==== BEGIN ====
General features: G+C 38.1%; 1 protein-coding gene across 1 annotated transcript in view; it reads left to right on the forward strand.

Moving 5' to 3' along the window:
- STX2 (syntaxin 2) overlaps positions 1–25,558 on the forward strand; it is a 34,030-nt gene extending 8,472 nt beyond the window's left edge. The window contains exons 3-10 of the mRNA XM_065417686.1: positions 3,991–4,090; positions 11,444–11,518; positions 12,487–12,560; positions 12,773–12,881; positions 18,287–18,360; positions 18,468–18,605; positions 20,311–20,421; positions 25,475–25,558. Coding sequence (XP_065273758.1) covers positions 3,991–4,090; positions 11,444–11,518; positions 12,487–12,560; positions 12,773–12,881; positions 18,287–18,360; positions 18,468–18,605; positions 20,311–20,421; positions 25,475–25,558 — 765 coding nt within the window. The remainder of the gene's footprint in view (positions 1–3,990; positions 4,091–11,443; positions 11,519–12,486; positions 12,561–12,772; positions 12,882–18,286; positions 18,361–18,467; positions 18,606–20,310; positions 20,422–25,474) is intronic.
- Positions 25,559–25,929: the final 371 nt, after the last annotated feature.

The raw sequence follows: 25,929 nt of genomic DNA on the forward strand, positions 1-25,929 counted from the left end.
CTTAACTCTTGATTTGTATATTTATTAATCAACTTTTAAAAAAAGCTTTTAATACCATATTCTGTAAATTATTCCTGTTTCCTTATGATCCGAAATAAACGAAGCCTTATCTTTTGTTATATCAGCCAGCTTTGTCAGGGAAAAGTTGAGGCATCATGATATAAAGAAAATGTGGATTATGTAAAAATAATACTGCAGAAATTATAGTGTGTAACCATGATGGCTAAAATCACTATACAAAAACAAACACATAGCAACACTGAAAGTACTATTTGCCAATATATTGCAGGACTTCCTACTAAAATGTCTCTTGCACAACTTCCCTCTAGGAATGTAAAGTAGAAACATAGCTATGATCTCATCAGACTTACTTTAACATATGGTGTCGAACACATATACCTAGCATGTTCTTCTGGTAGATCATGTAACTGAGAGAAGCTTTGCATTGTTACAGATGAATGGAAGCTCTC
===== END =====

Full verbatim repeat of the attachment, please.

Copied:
General features: G+C 38.1%; 1 protein-coding gene across 1 annotated transcript in view; it reads left to right on the forward strand.

Moving 5' to 3' along the window:
- STX2 (syntaxin 2) overlaps positions 1–25,558 on the forward strand; it is a 34,030-nt gene extending 8,472 nt beyond the window's left edge. The window contains exons 3-10 of the mRNA XM_065417686.1: positions 3,991–4,090; positions 11,444–11,518; positions 12,487–12,560; positions 12,773–12,881; positions 18,287–18,360; positions 18,468–18,605; positions 20,311–20,421; positions 25,475–25,558. Coding sequence (XP_065273758.1) covers positions 3,991–4,090; positions 11,444–11,518; positions 12,487–12,560; positions 12,773–12,881; positions 18,287–18,360; positions 18,468–18,605; positions 20,311–20,421; positions 25,475–25,558 — 765 coding nt within the window. The remainder of the gene's footprint in view (positions 1–3,990; positions 4,091–11,443; positions 11,519–12,486; positions 12,561–12,772; positions 12,882–18,286; positions 18,361–18,467; positions 18,606–20,310; positions 20,422–25,474) is intronic.
- Positions 25,559–25,929: the final 371 nt, after the last annotated feature.

The raw sequence follows: 25,929 nt of genomic DNA on the forward strand, positions 1-25,929 counted from the left end.
CTTAACTCTTGATTTGTATATTTATTAATCAACTTTTAAAAAAAGCTTTTAATACCATATTCTGTAAATTATTCCTGTTTCCTTATGATCCGAAATAAACGAAGCCTTATCTTTTGTTATATCAGCCAGCTTTGTCAGGGAAAAGTTGAGGCATCATGATATAAAGAAAATGTGGATTATGTAAAAATAATACTGCAGAAATTATAGTGTGTAACCATGATGGCTAAAATCACTATACAAAAACAAACACATAGCAACACTGAAAGTACTATTTGCCAATATATTGCAGGACTTCCTACTAAAATGTCTCTTGCACAACTTCCCTCTAGGAATGTAAAGTAGAAACATAGCTATGATCTCATCAGACTTACTTTAACATATGGTGTCGAACACATATACCTAGCATGTTCTTCTGGTAGATCATGTAACTGAGAGAAGCTTTGCATTGTTACAGATGAATGGAAGCTCTC